We next tested whether neuronal hpk-1 function was necessary for normal lifespan using an enhanced neuronal RNAi (RNAi(en)) strain, as RNAi efficiency in neurons is low in wild-type animals. Neuronal inactivation of hpk-1 showed reduced lifespan to an extent comparable to inactivation of hpk-1 by systemic RNAi (S2G Fig) and hpk-1 null mutant animals (Fig 1A). As a positive control to confirm RNAi(en) activity, daf-2(RNAi) significantly increased lifespan in the RNAi(en) strain (S2H Fig) while a control strain lacking the dsRNA channel sid-1 and enhanced neuronal RNAi did not (S2I Fig), consistent with previous reports[47, 48]. Thus hpk-1 is required across all of the tissues in which we have observed its expression during the larval stages of development to ensure wild-type lifespan. Because HPK-1::GFP expression is restricted to neurons in adult animals (S1A Fig), we interpret the longevity-extending activity of HPK-1 observed in the intestine and hypodermal seam cells (S2D and S2E Fig) to arise largely from larval-stage functions of HPK-1 in those tissues, although hpk-1 does have modest longevity-extending effects in adulthood as well (S2C Fig).
HPK-1 is a member of the HSF-1 longevity pathway
Based on a pilot screen to identify putative genetic interactions between known longevity genes and hsf-1 loss of function, we investigated the extent to which hpk-1 exerts its effects on overall longevity and proteostasis via hsf-1. We measured the extent to which hpk-1 exerts its effects on overall longevity and proteostasis via the HSF-1 pathway by examining whether their loss-of-function phenotypes were additive. We observed that hsf-1 inactivation in hpk-1(pk1393) null mutant animals did not result in a meaningful additional decrease in lifespan (Fig 3A). Further, inactivation of hsf-1 by RNAi was sufficient to suppress the increased lifespan of the long-lived hpk-1 overexpression line (Fig 3B). Conversely, hpk-1 was necessary for the extended longevity observed in hsf-1-overexpressing animals (Fig 3C). The reciprocal requirement we observed between hpk-1 and hsf-1 for animal longevity is evidence of a genetic interaction between these factors. Next we tested whether hpk-1 and hsf-1 function together or in separable pathways to protect animals from Q35::YFP foci formation by comparing animals lacking both hpk-1 and hsf-1 to animals deficient in only one of these genes. As expected, loss of hpk-1 or hsf-1 alone resulted in the premature accumulation of protein aggregates and onset of paralysis (Fig 3D and 3E). Inactivation of hsf-1 by RNAi in the absence of hpk-1 failed to produce a statistically detectable increase in the accumulation of foci or onset of paralysis over time (Fig 3D and 3E). Additional experiments corroborated these results: hpk-1 RNAi-treatment alone had as great or a greater negative impact on proteostasis when compared to hsf-1 RNAi treatment (S3 Table). These results are consistent with the notion that hpk-1 and hsf-1 function to maintain protein homeostasis and delay the progression of aging through a shared mechanism.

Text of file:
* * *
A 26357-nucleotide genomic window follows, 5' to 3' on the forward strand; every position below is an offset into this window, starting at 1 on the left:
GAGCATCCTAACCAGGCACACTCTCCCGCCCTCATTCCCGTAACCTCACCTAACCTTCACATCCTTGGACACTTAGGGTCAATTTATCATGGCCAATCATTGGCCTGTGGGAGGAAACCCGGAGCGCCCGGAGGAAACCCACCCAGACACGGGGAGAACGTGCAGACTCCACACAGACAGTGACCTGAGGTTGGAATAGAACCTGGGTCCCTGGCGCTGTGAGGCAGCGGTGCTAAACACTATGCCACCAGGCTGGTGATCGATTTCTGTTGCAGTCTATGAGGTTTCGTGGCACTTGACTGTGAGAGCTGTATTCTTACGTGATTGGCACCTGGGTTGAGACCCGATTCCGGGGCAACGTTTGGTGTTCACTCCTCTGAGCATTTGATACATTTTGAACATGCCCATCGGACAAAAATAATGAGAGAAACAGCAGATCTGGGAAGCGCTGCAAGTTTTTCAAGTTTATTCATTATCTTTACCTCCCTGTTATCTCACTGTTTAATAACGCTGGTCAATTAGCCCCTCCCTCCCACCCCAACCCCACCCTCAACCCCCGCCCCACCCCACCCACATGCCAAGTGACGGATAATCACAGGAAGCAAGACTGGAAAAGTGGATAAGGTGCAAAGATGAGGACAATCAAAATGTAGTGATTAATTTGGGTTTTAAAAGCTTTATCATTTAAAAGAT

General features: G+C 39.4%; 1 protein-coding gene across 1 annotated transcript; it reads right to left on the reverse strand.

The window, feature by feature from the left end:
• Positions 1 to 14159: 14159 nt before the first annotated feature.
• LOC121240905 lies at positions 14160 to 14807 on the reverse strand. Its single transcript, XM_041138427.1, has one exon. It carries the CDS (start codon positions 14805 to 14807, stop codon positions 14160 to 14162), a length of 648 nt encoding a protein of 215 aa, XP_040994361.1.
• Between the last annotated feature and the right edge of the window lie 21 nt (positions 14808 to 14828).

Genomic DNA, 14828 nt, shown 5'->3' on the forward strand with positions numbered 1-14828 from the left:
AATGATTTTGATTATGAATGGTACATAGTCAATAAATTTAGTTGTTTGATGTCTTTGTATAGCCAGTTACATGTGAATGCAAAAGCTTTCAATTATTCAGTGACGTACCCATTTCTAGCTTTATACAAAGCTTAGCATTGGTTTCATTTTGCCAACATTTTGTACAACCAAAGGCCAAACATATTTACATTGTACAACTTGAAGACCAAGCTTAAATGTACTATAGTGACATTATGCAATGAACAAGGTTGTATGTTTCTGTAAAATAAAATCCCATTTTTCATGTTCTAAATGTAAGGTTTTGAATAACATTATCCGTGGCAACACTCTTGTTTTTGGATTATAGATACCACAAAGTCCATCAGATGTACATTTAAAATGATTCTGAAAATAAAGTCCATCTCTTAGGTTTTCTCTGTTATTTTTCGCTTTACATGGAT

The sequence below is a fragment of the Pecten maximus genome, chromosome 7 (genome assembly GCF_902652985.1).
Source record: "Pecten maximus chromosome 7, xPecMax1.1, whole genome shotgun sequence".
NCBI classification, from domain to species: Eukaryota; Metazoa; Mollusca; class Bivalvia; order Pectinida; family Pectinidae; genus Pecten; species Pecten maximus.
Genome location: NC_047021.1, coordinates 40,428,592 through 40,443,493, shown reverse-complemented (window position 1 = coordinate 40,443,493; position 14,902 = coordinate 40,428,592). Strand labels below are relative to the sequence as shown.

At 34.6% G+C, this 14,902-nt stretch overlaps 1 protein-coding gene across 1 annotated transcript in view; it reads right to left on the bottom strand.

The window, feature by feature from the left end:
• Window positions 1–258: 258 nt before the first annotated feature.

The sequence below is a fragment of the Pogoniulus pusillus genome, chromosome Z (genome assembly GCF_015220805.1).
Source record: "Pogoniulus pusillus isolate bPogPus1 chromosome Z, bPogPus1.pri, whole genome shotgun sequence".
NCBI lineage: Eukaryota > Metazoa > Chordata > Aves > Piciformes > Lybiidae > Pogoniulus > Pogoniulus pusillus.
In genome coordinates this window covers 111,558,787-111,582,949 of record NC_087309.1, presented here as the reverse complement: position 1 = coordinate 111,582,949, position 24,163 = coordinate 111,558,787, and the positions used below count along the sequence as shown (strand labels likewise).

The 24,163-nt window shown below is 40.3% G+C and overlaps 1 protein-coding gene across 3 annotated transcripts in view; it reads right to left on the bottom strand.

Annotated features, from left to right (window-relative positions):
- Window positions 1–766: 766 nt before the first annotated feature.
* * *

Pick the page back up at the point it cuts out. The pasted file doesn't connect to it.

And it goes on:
(A) hpk-1(pk1393) null mutant animals are short-lived compared to wild-type controls (red versus black) and hsf-1(RNAi) does not further shorten hpk-1(pk1393) lifespan (maroon versus gray). (B) Overexpression of hpk-1 increases lifespan (dark green versus black) and is hsf-1 dependent (light green). (C) Constitutive hsf-1 overexpression increases lifespan (blue versus black) and is hpk-1 dependent (light blue). Each graph is representative of at least 3 independent lifespan experiments. Full lifespan data can be found in S1 Table. (D-E) Simultaneous loss of hpk-1 and hsf-1 does not produce additive detrimental effects on protein homeostasis (maroon versus red). (D) Time course of Punc-54::Q35::YFP foci accumulation in conjunction with: treatment with control RNAi (filled circles/squares), hsf-1 RNAi (white circles/squares) in either wild-type (black traces) or the hpk-1(pk1393) null mutant background (colored traces). Data are the mean +/- S.D. of at least 15 animals from one representative trial; at least 5 independent experiments were performed. P-values are provided in Results and S3 Table. (E) Time course of paralysis of Punc-54::polyQ::YFP animals after treatment with control RNAi (filled circles/squares) or hsf-1 RNAi (white circles/squares) in either wild-type (black traces) or the hpk-1(pk1393) null mutant background (colored traces). Data is representative of one biological replicate, with at least 5 independent replicates performed. P-values and data from all trials are provided in S3 Table.
That homeodomain interacting protein kinases function as direct regulators of transcription factor activity suggested that the interaction between HPK-1 and HSF-1 may be direct. To begin to explore this possibility, we examined whether HPK-1 co-localizes with HSF-1 at the subcellular level by comparing localization of a Phsf-1::hsf-1::GFP transgene to a translational fusion between hpk-1 and the fluorescent tdtomato protein (Phpk-1::hpk-1::tdtomato) using confocal microscopy (Fig 4). Though not perfectly overlapping, HPK-1 and HSF-1 localization were often coincident with each other.
(A-C) HPK-1 and HSF-1 colocalize in neurons under basal conditions. Representative image of transgenic animal co-expressing Phpk-1::HPK-1::tdtomato,Phsf-1::HSF-1::GFP: (A) red fluorescence, (B) green fluorescence, and (C) overlay.